How can school leaders build policies that are relevant to those that sign them?
GUEST COLUMN | by Thomas C. Murray and Eric C. Sheninger
As a former technology director (Tom) and high school principal (Eric), we’ve seen some fascinating ways that students have tried to bypass the filter, have seen search terms that would make even college students blush, and have had a vast array of conversations with students about the appropriate use of digital tools. Concern about student safety while online and use of digital tools is undoubtedly valid. Every educator knows the best and the worst that the human mind has produced can be found somewhere on the Internet. We believe it is our moral obligation as educators to keep students safe, while simultaneously enabling them to create responsible digital footprints. Unfortunately, many school districts’ filtering policies were developed before the rise of interactive web tools, social media, and mobile technologies.
We believe it is our moral obligation as educators to keep students safe, while simultaneously enabling them to create responsible digital footprints.
We don’t want student behavior to simply be acceptable. Neither do we want the digital footprint they create over the course of their lives to only be acceptable. We want students to be responsible for their behavior and footprint. Therefore, we believe that schools should move from “acceptable use” to “responsible use” policies. Acceptable Use Policies (AUPs) are typically written in such a manner that outlines everything a student (or employee) can’t do. AUPs are often multiple pages long, written in legal terms that few understand, and have little to no relevance to users once they are signed at the beginning of the school year. There is also no possible way to adequately communicate all of the things districts deem inappropriate. Thus, these documents often become vast lists of ways users can get themselves into trouble, followed by an extensive pyramid of possible consequences. Although these policies may satisfy legal requirements, very few people pay attention to the details.
By contrast, Responsible Use Policies (RUPs) typically outline how students (and employees) should act. These policies typically promote positive behaviors, expectations, and guidelines. RUPs don’t diminish student and employee expectations; they define ownership. We believe such ownership is needed for tomorrow’s schools to guide students in developing responsible digital footprints that will follow them for the rest of their lives.
- Lay the foundation for digital citizenship and personal accountability.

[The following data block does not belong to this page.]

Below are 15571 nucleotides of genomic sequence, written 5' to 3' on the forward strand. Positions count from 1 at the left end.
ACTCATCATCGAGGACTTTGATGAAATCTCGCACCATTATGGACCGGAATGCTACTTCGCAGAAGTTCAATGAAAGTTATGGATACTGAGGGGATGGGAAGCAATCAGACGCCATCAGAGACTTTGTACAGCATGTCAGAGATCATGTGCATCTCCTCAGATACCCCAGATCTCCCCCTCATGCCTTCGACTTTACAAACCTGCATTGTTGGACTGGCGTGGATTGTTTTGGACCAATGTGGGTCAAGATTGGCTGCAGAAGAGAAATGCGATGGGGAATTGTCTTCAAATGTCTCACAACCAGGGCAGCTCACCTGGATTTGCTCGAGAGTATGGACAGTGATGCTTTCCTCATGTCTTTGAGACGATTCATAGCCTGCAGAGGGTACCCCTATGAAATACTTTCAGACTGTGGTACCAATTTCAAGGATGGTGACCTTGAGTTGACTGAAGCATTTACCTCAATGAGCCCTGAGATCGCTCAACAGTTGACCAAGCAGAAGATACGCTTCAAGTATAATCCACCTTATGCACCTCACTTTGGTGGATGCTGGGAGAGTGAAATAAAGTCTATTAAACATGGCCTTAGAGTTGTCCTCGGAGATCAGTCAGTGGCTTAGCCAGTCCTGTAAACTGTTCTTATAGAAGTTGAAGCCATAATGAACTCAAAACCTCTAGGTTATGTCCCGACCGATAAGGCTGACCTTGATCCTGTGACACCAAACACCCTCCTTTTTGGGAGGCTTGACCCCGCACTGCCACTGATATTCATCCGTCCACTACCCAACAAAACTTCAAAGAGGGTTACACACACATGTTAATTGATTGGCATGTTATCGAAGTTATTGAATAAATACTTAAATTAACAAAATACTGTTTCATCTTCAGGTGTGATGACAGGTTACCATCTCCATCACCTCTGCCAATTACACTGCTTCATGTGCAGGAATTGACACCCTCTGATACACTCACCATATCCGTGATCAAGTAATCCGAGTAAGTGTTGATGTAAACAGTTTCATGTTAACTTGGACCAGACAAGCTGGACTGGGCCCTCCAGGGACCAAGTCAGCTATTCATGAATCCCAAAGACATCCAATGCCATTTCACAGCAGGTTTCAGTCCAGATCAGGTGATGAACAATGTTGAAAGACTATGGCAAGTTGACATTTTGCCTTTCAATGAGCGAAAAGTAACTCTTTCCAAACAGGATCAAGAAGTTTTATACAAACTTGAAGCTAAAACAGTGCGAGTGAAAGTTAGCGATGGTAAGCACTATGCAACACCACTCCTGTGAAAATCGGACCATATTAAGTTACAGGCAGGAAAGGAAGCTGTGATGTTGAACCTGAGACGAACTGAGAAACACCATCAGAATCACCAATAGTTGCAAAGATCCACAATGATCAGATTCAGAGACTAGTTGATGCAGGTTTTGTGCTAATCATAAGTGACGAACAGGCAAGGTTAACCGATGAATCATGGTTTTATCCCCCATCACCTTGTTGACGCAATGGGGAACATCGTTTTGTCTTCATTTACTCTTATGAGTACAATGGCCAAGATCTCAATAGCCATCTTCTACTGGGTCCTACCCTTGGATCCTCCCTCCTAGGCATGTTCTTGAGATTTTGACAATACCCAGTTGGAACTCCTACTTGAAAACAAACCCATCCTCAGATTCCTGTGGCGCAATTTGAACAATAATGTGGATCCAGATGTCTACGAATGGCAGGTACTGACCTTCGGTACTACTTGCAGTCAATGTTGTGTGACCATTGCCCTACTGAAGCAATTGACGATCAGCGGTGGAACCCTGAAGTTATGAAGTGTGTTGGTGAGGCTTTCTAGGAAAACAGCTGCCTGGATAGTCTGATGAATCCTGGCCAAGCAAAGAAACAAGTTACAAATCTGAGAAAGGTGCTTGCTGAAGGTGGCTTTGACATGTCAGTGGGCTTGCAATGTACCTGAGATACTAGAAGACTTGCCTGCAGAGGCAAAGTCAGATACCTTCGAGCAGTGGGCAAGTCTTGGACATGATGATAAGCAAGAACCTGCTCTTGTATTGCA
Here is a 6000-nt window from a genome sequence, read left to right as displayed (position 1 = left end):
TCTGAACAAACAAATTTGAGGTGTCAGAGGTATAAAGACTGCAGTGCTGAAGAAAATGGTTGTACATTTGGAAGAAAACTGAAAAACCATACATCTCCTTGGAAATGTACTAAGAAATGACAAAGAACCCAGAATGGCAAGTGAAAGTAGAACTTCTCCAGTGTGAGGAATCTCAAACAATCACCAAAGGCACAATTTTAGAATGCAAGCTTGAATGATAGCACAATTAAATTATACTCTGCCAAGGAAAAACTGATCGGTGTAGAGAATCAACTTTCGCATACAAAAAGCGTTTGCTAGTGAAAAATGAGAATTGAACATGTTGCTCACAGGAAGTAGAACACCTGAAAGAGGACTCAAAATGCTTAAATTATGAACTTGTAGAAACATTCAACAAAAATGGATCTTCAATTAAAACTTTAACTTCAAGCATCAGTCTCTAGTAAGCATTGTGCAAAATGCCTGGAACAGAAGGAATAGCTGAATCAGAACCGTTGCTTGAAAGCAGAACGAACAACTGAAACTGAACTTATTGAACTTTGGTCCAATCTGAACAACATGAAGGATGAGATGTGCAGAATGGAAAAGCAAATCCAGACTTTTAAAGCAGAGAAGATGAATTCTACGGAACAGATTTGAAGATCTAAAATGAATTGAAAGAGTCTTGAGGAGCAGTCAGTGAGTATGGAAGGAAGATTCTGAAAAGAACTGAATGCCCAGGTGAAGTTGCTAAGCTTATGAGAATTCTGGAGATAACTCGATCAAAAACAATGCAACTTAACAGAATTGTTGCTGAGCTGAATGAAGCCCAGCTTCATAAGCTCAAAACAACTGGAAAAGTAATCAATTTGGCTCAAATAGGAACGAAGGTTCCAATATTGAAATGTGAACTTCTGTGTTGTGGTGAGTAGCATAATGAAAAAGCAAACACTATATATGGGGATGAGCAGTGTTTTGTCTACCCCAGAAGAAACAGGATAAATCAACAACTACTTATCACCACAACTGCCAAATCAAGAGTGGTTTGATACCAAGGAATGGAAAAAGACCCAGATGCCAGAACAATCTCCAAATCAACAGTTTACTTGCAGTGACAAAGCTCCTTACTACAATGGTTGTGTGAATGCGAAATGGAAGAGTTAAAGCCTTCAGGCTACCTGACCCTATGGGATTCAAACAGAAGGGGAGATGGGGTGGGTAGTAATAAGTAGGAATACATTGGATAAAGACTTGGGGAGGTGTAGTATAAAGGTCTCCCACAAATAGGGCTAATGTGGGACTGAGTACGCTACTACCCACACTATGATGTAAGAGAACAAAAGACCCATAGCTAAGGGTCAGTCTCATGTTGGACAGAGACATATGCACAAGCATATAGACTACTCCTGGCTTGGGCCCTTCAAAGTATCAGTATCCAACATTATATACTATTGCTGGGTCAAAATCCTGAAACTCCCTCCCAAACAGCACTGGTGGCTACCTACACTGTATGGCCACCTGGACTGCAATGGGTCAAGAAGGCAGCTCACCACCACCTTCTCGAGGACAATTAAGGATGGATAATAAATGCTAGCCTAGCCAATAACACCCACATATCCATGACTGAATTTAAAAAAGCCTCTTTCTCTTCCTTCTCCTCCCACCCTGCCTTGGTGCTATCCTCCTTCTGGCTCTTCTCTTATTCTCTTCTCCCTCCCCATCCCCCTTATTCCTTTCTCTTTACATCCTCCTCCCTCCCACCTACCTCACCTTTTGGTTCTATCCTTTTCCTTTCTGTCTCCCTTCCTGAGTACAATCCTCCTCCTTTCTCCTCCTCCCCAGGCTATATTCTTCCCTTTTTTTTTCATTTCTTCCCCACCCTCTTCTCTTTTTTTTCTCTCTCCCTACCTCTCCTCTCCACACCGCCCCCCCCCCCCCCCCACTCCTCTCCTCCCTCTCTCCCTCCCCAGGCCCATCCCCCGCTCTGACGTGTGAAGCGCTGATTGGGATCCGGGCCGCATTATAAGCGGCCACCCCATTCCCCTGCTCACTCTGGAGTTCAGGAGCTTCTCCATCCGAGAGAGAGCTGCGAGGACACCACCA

- Include input from students, teachers, administrators, school board members, and the community.
- Include school-owned and personal devices.
- Encourage high levels of access.
- Value student and community voice.
- Outline expectations in a positive manner (i.e., “I am responsible for . . .”).
- Promote the responsible use of social media.
- Encourage student (and employee) ownership of use.
- Are age appropriate and easy for students to understand.
- Are translated into the languages the school community needs.
High-quality RUPs include information about a variety of areas, such as Internet and software access, e-mail and user account information, filtering and monitoring, privacy expectations, and so on. We believe that regardless of how the plan is developed, districts should work to ensure maximum access, student (and employee) ownership, and relevant stakeholder input.
Boston Public Schools (BPS), which serves over 50,000 students in more than 125 schools, is a district that has worked to customize policies in an effort to make them relevant to students. Students enrolled in BPS are from 135 countries, and approximately 75 percent of all students live near or below the poverty line. As BPS worked to update its policy, staff quickly realized that policy language was not kid friendly, and students were signing off on documents they simply didn’t understand. BPS tapped a retired teacher to review policy language and work with high school interns to create student-friendly, grade-level specific policies that kids could understand. In addition, high school students are trained as cyber safety mentors to work with students and the community on Internet safety.
So what’s your take? How can school leaders build policies that are relevant to those that sign them? How can leaders best create policies that encourage responsibility and ownership and minimize limitations in access? We’d love to hear your thoughts! Use #LT8keys to continue the conversation online.
A portion of the above is an excerpt from the new ASCD book, Learning Transformed: 8 Keys to Designing Tomorrow’s Schools, Today.
Eric Sheninger serves as a Senior Fellow at the International Center for Leadership in Education. Connect with him @e_sheninger and at ericsheninger.com. Thomas C. Murray serves as the Director of Innovation for Future Ready SchoolsⓇ, a project of the Alliance for Excellent Education, located in Washington, D.C. Connect with him @thomascmurray and at thomascmurray.com.